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Title Youth Workers as Professionals?
Author Sean Harte
Key Concepts Youth Work, Definitions and Models, Empowerment, Community Work, Education

 

Essay

ďIs it important that youth & community workers be recognised as members of a profession?Ē

Introduction

I will attempt to answer the question `is it important for youth and community workers to be recognised as members of a profession?` by first analysing what is meant by the terms `profession` and `professional`. I shall then consider the role played by a youth and community worker and examine the impact that recognition as a member of a profession may have upon this function and upon the groups they serve. I will conclude by summing up the benefits and negative aspects of the recognition of the professionalisation of youth and community work and giving my assessment of these effects.

What is a profession?

The Concise Oxford Dictionary describes a profession as a `vocation or calling, esp. one that involves some branch of advanced learning or science`. Reitman (1977) discusses a laypersonís perception of a professional as a person engaged in work activities involving a high degree of skill. These descriptions are obviously very broad and do not help to define what makes a professional in order to discuss its merits within youth work. What it does show, however is that the term professional is more complex to define than it may first seem, and individuals view the term in very different ways.

Reitman (1977, p.70) goes on to cite William Hicks and Frank Blackington as providing a more serviceable description of a profession, having at least two distinguishing characteristics. His synopsis is `[1] that the professionalís primary motive is to service the public, not money or power and [2] this service is based upon the professionalís specialised knowledge and means of verifying that knowledge for other members of society`.

Davies (Jeffs & Smith, 1988, p.206) further enlightens on the term professional by citing Sidebottom as noting `Ö. no group becomes professional by making claims, Status is earned`. He goes on to spell out how this could occur, with specific regard to youth workers, by encapsulating the professional ethos of the period (1963) and emphasising that youth workers need:

        To be `carefully selected`;

        To undergo `a particular kind of education`;

        To develop their `professional ethics`;

        To extend `the body of knowledge on which all [their] work is based`; and

        To have `supervision available, especially in their first full-time year in post, to preserve and deepen their trained skill.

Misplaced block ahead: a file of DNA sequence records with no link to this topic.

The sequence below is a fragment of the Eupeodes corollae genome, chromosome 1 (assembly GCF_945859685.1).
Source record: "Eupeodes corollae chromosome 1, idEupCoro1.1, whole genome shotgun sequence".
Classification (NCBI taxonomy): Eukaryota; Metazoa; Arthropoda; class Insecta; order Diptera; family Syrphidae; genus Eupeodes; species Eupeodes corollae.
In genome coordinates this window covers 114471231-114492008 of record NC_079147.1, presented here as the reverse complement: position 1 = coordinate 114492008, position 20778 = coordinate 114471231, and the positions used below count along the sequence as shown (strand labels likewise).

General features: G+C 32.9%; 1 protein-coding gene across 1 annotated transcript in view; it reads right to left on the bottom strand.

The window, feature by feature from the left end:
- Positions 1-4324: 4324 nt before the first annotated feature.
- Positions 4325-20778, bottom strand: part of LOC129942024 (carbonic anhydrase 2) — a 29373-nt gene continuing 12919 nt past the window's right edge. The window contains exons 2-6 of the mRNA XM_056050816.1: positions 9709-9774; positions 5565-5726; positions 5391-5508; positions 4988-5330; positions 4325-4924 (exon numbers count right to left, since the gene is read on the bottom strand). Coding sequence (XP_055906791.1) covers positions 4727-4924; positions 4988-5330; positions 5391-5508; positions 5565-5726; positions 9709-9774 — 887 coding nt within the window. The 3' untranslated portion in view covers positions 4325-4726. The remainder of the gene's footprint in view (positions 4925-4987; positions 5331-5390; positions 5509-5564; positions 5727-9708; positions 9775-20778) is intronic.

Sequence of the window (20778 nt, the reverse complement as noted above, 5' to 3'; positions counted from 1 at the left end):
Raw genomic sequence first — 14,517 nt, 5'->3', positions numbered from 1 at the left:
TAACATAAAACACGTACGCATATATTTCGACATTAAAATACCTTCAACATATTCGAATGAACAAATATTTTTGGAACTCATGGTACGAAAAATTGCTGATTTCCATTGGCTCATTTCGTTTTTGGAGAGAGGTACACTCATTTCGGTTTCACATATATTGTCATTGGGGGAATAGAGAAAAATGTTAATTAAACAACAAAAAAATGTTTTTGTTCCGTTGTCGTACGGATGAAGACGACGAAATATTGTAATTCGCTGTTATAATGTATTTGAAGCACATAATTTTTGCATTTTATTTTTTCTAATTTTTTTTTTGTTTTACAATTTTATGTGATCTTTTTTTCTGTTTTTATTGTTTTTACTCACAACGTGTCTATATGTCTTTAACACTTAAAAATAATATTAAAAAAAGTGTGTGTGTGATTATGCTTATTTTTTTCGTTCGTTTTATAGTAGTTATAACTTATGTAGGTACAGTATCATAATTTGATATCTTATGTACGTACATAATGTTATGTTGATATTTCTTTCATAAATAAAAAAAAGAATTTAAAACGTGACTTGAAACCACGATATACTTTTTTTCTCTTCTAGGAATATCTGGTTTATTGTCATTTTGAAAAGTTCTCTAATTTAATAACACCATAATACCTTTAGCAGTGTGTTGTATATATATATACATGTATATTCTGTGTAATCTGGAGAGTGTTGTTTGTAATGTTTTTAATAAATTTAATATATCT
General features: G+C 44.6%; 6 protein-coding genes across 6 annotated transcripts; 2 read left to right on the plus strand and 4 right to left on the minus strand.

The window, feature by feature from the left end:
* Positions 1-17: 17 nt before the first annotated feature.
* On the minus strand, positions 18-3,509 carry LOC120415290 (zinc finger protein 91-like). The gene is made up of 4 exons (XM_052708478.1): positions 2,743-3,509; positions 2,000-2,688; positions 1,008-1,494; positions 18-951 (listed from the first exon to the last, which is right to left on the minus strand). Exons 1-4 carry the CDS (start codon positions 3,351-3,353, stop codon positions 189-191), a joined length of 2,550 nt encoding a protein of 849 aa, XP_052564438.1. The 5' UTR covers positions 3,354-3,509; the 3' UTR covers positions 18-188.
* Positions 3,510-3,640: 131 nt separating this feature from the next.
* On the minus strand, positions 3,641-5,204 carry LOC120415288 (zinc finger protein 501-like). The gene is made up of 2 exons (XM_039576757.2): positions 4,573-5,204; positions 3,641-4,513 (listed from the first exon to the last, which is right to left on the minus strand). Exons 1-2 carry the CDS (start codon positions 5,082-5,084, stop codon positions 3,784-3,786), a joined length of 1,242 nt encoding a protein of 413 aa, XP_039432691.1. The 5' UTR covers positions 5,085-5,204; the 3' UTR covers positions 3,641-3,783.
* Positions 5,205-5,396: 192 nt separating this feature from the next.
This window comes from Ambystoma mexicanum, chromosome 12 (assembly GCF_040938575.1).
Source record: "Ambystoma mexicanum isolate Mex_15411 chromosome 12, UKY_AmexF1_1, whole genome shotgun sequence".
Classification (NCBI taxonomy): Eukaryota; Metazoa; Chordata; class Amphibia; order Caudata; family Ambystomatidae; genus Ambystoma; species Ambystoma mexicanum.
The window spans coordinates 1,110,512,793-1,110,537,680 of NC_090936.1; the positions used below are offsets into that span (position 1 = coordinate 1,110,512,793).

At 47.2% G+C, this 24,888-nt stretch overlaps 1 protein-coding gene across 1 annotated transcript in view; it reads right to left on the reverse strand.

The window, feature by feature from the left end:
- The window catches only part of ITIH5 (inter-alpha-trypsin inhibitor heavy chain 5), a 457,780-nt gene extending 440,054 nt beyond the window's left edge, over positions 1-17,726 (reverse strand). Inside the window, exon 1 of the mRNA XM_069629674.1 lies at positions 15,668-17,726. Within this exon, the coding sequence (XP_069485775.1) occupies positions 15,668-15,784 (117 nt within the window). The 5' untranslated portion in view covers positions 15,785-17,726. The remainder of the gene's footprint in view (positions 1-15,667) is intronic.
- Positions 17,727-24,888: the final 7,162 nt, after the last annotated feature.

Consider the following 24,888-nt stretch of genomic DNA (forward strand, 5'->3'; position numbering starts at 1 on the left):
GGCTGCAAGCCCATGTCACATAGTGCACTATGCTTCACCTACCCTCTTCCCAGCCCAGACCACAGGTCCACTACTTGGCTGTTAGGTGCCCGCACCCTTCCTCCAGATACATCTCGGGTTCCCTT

Issues of professionalism with regard to youth and community work have been further discussed and analysed and the ultimate question posed, `Is youth and community work a profession`? However, no clear answer is furnished. The difficulties in answering such a question are offered as follows:

[1] it is difficult to pinpoint a body of knowledge which regulates youth and community work

[2] the relative lack of trained and qualified youth workers within the service world wide

[3] youth and community workís position as a fringe topic of the social sciences.

However it is acknowledged that the evolution of youth work skills and techniques allow youth work unique demands, problems and characteristics. Youth and community work has moulded a unique body of knowledge from the physical and social sciences. This and its practice based on considerations of ethics and value, it is argued, increasingly emphasise the professional nature of youth and community work (Osei-Hwedie et al, 1990).

So one could claim that the prime requisites for a youth and community worker to be recognised as member of a profession would involve their recruitment/selection and training. As professionals they must work to a specific code of ethics and expand the knowledge base of themselves and others.

Professionalism and training

As stated by Ahmad and Kirby (in Jeffs & Smith, 1988, Chap.11) prior to 1939 the majority of youth work was organised and delivered on a voluntary basis and the little training that was carried out was done so on an ad hoc basis and was largely uncoordinated.

The post war period saw a decline in the number of full-time workers and Ahmad and Kirby  further discuss that `the marginality of youth work` was underlined by the Ministry of Education annual report for 1952, which commented on the Youth Service : `Some useful but not essential work has to be given up` (Ahmad and Kirby ibid. my emphasis).

It could be argued that the ensuing depression and panic created by this deterioration of the Youth Service (Milson, 1970, p.12) and the publication of the Albermarle Report (HMSO, 1960), which paid particular reference to the training of youth workers, was the beginning of a move towards youth workerís own desire to be recognised as professionals. Youth workers required their work to be valued, thus improving government funding into the Service and increasing job security and development. The shift towards professionalism was also influenced by media led panic about young people and the control of adolescent deviance, and the periodís belief in the welfare state curing social problems via `professional` intervention (Jeffs & Smith, 1988, Chap.11). Indeed Davies acknowledges the move towards professionalism in youth work during this period as the second of a three stage historical cycle, encompassing the 1940ís up to and including the mid-1980ís (Jeffs & Smith, 1988, Chap.10).

Ahmad and Kirby go on to state `For the Youth Service and youth worker to have legitimacy it would have to professionalise. The vehicle for this was to be training` (Jeffs & Smith, ibid.). To this end a National College was set up in Leicester in 1961, to enhance the status and credibility of youth work. Citing Owen Watkins, a member of staff associated with the college as writing:

`the training for youth work is professional training in that the youth worker can act professionally. This implies, among other things, certain principle methods and skills are common, irrespective of personalities and working situations Ö. it also means that to practice professionally the youth worker must display certain personal characteristics, such as the ability to plan ahead, express himself effectively, to exercise emotional control, etc.` (Watkins, 1970 p.8).